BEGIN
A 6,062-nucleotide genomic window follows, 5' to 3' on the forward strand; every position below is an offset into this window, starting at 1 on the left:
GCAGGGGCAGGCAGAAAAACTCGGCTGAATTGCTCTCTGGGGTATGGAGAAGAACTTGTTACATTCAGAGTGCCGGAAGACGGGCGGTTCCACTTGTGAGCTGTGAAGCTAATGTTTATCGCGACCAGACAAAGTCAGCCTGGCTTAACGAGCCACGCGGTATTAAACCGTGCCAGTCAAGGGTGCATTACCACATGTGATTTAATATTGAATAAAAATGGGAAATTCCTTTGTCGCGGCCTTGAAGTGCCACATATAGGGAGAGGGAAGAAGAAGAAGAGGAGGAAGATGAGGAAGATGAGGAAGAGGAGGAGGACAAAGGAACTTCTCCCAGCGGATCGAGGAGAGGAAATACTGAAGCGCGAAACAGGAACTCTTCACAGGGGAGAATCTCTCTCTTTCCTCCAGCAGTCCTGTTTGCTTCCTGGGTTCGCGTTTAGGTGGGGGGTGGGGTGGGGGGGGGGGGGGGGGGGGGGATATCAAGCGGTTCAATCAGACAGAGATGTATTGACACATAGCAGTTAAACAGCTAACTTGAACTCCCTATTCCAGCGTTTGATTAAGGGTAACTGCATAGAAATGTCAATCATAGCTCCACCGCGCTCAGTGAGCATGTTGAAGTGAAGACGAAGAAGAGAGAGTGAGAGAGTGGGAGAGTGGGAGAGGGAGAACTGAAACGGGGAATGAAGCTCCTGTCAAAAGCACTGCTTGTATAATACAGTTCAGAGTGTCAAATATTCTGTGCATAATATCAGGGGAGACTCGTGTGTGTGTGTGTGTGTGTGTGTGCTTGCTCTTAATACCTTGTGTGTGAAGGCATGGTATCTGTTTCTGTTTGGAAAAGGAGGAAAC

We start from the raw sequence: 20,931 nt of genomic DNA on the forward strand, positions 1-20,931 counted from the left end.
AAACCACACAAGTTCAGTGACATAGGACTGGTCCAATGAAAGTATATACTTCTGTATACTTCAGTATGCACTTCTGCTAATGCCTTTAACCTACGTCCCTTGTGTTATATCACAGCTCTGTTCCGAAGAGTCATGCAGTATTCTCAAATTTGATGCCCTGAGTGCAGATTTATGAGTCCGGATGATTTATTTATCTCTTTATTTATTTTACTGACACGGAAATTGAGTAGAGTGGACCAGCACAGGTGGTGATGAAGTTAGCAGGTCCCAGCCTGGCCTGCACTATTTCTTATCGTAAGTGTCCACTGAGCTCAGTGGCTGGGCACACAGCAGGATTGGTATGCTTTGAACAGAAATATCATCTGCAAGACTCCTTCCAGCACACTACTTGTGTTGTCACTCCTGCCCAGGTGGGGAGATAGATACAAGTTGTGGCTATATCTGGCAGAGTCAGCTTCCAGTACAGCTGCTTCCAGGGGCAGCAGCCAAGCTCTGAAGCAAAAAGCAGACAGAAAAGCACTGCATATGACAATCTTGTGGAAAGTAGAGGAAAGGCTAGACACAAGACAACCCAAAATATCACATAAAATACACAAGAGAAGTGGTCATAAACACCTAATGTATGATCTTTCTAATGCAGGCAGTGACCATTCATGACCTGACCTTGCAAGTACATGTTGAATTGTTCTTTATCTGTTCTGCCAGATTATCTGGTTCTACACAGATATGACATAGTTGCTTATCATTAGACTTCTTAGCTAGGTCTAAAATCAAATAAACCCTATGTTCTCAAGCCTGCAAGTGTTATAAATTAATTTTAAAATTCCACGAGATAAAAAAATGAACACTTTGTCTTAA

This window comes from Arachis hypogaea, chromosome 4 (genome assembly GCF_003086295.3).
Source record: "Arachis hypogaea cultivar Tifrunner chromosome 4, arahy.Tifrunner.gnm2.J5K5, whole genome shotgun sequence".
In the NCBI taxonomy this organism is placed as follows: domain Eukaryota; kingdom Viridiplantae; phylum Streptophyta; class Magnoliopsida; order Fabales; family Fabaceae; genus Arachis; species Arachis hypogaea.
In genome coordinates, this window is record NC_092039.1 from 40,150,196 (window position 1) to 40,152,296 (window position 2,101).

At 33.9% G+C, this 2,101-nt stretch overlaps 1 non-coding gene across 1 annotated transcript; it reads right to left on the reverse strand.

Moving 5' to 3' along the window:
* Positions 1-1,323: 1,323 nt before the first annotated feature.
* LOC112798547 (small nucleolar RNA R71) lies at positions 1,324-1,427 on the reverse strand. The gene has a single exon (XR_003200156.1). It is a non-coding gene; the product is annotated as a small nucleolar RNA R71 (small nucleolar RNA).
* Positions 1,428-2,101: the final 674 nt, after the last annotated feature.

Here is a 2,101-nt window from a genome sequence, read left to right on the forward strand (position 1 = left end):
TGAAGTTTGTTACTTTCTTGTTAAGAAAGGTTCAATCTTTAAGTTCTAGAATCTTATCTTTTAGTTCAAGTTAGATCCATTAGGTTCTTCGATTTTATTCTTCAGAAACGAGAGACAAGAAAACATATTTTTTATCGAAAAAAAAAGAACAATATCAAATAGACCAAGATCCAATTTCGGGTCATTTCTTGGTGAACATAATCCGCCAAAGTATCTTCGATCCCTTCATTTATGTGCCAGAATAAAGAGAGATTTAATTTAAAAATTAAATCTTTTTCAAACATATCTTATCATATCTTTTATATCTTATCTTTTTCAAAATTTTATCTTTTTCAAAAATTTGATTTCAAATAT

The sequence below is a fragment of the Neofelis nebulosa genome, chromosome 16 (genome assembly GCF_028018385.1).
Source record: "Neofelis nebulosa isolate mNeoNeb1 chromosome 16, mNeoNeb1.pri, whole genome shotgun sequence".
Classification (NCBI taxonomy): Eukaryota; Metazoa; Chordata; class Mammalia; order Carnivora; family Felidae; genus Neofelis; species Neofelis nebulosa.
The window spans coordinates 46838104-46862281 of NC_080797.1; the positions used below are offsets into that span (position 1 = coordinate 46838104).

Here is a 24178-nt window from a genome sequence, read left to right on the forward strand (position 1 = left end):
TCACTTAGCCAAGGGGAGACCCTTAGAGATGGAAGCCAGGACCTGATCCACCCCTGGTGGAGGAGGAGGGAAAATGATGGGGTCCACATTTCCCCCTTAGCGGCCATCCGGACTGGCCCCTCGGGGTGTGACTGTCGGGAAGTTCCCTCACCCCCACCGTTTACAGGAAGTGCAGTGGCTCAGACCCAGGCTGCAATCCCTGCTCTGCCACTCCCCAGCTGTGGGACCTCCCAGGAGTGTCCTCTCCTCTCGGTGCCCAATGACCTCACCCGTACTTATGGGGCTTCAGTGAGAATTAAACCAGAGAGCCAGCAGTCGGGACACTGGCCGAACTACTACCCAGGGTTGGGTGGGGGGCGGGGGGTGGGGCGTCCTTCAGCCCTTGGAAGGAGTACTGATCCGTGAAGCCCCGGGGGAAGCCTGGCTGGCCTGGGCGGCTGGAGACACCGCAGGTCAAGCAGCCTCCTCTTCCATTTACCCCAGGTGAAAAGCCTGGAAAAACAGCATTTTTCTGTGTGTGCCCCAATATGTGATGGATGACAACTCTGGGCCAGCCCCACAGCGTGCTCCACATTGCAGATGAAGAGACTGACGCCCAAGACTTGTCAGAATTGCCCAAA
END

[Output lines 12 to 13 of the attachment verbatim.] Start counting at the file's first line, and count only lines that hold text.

* LOC112798547 (small nucleolar RNA R71) lies at positions 1,324-1,427 on the reverse strand. The gene has a single exon (XR_003200156.1). It is a non-coding gene; the product is annotated as a small nucleolar RNA R71 (small nucleolar RNA).
* Positions 1,428-2,101: the final 674 nt, after the last annotated feature.